June 1, 2014 - Harriet McAtee
Coincidences and relationships connect like a web in Gary Carsley’s new exhibition 'Sciencefictive’ (2014) at the Institute of Modern Art in Brisbane. Here, East meets West, exterior meets interior, art meets science, global meets local, and natural meets constructed.
Carsley’s immersive work spreads out across two galleries, the walls punctuated by ‘Moongates’. Rendered in a combination of textures and colours, including wood panelling, linoleum and marble, these ‘moongate’ apertures open onto natural vistas for an effect that is simultaneously familiar and alien.Download Article (PDF)
May 26, 2014 - Gina Fairley
Gary Carsley’s new installation at IMA places Brisbane at the centre of landscape traditions.
Sciencefictive is a new installation by artist Gary Carsley, opening at Brisbane’s Institute of Modern Art (IMA) this weekend, Saturday 31 May.
Brisbane-born Carsley has become known for his modular furniture installations that create spatial gardens, illusions inserted into the gallery, museum and art fair to contest and question our perception and relationship to the natural environment.Download Article (PDF)
May 23, 2014 - Christopher Hart Chambers
An interview with cover artist Bill Thompson in the June issue of Sculpture Magazine, by Christopher Hart Chambers.Download Article (PDF)
May 20, 2014 - Jade Wittmann
Blacktown Arts Centre will host a discussion about the legacy of Gough Whitlam, who chose the suburb to launch the ''It's Time'' federal election campaign in 1972.
A panel of writers and artists will share their thoughts on the former Labor prime minister, who introduced free university education, Medibank (Medicare's predecessor), FM radio and the Australia Council for the Arts, at the free Sydney Writers' Festival event on May 23.
They include authors Jane Caro and Fiona McGregor, film producer Gary Paramanthan and artist Gary Carsley, who curated the current related It's Timely exhibition.
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May 13, 2014 - Sharon Butler
...Eye-catching paintings included Clayton Colvin’s probing multilayered works shown by Beta Pictoris (Birmingham, AL), Diana Copperwhite’s colorful but lugubrious canvases at 532 Gallery Thomas Jaeckel, the acid-distressed oils of Sara Hoppe from Dresden’s M2A gallery, Ethiopian painter Tegene Kunbi’s strangely doleful striations of color at Margaret Thatcher Gallery’s booth, Chris Trueman’s hypnotically undulating grids from Adah Rose Gallery (Kensington, MD), and a brace of small paintings by Jill Baroff, Astrid Bowlby, and Allyson Strafella at Philadelphia’s Gallery Joe.Download Article (PDF)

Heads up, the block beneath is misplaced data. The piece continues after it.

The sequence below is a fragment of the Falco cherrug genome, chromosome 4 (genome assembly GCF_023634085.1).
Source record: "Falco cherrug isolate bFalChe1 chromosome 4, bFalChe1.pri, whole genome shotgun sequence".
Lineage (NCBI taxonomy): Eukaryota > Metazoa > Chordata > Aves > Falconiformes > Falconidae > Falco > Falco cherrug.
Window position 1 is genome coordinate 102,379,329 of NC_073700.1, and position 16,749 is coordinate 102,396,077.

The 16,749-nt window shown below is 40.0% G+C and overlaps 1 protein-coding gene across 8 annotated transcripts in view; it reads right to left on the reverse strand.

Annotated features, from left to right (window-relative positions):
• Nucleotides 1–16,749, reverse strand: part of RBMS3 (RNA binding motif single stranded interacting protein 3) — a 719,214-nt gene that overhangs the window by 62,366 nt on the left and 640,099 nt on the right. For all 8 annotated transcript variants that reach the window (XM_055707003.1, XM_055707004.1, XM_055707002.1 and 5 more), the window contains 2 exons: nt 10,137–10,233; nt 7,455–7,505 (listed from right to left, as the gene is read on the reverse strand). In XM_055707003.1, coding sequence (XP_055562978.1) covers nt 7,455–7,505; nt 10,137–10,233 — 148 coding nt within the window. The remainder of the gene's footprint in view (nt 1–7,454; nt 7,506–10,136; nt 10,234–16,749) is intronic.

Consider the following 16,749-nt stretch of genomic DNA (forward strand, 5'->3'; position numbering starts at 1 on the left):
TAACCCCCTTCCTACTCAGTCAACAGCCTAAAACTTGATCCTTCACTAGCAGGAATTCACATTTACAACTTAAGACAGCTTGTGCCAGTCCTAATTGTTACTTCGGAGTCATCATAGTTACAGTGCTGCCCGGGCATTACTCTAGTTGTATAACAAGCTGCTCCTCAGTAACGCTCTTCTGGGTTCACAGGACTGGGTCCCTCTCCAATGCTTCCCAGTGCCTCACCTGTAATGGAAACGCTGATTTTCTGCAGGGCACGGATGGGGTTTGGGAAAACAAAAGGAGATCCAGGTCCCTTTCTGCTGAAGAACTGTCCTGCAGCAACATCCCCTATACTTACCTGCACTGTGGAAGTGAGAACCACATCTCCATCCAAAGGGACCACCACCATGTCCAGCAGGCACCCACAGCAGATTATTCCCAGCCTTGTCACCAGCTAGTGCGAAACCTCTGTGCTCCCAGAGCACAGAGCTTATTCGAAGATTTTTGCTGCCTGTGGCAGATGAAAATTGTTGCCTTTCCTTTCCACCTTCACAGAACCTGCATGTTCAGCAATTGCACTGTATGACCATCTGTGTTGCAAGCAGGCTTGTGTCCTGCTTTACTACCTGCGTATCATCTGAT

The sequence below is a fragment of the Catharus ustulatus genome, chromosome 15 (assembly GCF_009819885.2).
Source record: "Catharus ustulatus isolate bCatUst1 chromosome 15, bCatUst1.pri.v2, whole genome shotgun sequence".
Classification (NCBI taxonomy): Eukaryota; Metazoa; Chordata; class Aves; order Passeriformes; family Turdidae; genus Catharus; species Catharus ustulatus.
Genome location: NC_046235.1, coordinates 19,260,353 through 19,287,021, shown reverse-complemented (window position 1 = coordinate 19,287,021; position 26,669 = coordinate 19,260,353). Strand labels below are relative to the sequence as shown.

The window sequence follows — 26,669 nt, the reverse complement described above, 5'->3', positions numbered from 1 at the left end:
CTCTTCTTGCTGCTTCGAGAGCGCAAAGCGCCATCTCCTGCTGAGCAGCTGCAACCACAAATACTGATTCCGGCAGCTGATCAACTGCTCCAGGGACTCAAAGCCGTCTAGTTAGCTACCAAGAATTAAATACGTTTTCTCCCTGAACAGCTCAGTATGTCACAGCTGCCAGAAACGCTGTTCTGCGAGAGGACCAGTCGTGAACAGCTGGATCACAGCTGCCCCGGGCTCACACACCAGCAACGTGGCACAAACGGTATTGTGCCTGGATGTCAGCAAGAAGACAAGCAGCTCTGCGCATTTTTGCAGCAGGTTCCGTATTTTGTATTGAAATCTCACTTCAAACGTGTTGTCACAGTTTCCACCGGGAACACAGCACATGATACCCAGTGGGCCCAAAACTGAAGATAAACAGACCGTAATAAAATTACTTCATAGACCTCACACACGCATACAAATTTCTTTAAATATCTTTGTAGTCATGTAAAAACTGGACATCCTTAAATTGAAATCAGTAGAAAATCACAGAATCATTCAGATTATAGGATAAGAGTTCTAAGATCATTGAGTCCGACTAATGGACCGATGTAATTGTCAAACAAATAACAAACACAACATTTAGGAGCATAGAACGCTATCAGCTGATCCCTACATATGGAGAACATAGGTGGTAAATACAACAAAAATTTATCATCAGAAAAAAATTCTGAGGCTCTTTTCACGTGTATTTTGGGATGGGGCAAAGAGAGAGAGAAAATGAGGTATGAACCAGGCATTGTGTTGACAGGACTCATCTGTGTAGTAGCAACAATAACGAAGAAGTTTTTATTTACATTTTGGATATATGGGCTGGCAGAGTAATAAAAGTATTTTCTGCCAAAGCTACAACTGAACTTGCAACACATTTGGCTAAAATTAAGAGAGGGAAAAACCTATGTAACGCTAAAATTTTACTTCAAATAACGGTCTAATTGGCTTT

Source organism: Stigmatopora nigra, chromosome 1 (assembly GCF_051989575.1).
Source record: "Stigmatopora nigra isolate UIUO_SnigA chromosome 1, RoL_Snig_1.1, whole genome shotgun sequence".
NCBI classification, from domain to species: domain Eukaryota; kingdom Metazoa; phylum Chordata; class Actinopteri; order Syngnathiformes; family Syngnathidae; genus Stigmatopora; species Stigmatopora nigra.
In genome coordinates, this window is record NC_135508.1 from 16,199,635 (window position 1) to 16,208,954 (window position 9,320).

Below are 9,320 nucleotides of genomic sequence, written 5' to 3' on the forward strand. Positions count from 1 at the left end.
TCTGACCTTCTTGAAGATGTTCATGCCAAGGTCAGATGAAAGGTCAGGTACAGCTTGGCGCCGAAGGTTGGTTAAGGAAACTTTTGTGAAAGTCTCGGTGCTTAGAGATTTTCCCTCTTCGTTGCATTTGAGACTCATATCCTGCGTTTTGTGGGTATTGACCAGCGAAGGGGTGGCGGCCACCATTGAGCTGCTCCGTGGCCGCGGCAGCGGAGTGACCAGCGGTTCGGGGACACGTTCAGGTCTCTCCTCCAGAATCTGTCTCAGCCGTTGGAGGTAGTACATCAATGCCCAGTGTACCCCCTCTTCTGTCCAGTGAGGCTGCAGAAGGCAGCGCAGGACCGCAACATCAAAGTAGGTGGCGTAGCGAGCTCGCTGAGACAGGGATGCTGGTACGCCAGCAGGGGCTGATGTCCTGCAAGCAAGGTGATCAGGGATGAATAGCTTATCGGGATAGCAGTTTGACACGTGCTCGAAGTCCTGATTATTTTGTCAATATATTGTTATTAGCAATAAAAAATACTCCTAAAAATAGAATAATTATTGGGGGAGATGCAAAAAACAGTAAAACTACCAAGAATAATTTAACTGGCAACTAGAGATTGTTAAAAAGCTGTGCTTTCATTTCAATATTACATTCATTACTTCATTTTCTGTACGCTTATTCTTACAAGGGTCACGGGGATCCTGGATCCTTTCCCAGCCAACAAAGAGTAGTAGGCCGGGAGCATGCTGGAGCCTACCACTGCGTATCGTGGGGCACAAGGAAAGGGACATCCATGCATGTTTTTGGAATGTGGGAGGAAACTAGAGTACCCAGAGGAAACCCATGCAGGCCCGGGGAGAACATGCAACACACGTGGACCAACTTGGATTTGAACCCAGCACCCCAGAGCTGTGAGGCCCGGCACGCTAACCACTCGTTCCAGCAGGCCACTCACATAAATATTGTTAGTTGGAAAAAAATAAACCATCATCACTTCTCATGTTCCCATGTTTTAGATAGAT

May 11, 2014 - Daniel A. Rabuzzi
...PULSE and NADA feature smaller, younger galleries who in turn discover new talent. I encountered several artists for the first time whose work I look forward to following for years to come, but the "whoa! stop-me-in-my-tracks" moment was seeing from a distance the luminous color-field paintings by Tegene Kunbi in the Margaret Thatcher Projects booth at PULSE. Call it the instantaneous seduction of artwork, the hunger to throw oneself into the art-- I cast fair decorum aside and nearly jogged into the Thatcher booth to see Kunbi's paintings.
The images here do not convey the richness of Kunbi's color schemes, how the colors jump into the eye, how he sets one block in conversation with another and with the viewer. Kunbi layers and articulates, and unabashedly shows us the artist's hand with his brushwork. He evokes worlds--he is an alchemist like Klee, Rothko, Mitchell, Diebenkorn, Frankenthaler. Kunbi had me thinking of Kandinsky on the spirituality of art. Kunbi reminds us how powerful painting can be in the hands of a confident practitioner. And, in an age wedded to irony and pusillanimous when it comes to any talk of artistic verities, Kunbi unironically presents us with Beauty-- surely still one of the main points of Art.Download Article (PDF)
May 8, 2014 - Tilted Arc
A charcoal line, crumbly and raw, is easy to see without illusion.
When I was an undergrad, I would try to find demo tapes of bands, usually sold by street table vendors, or maybe a live album (usually referred to as a “European Release”). Some of the demo tapes were shit quality, but they usually had some edge that I craved. The best one was a demo of the Pixies first album. It was even more Pixies than the produced release. The form was wonderfully awkward and plastic. I prefer the raw and untethered to the artificially perfect.
I don’t think there is a necessary distinction between drawing and painting. Neither is isolated. Both, always, are in flux with the world. I work between drawing and painting on purpose. I am interested in feelings, flawed and visceral. I am fragile. I am amazed. I am thankful. It is dirty stuff...Download Article (PDF)
April 20, 2014 - Paul Behnke
April 19, 2014 - Rowan Ricardo Phillips
The nine paintings that comprise Birmingham, Alabama–based Clayton Colvin’s “Put Down Your Stars” operate within that inchoate space between stoic, Apollonian formalism and exuberant figural expression. Shapes—particularly squares, rhombi, strokes, and arabesques—vibrate and twist on the canvas in response to Colvin’s manipulations of color, depth, and repetition. At times, painting seems to give way to drawing, and at other times, drawing seems to give way to painting. Erasures and additions reveal and conceal other layers, complicating ideas of before and after, original and addition, right-side up and upside down. The paintings thrive in paradox: They can seem crowded and full of movement, a sense of unsettled energy populating their spaces; after sustained viewing, however, a calm and measured contemplativeness saturates the canvases.Download Article (PDF)
April 8, 2014 - Hash Halper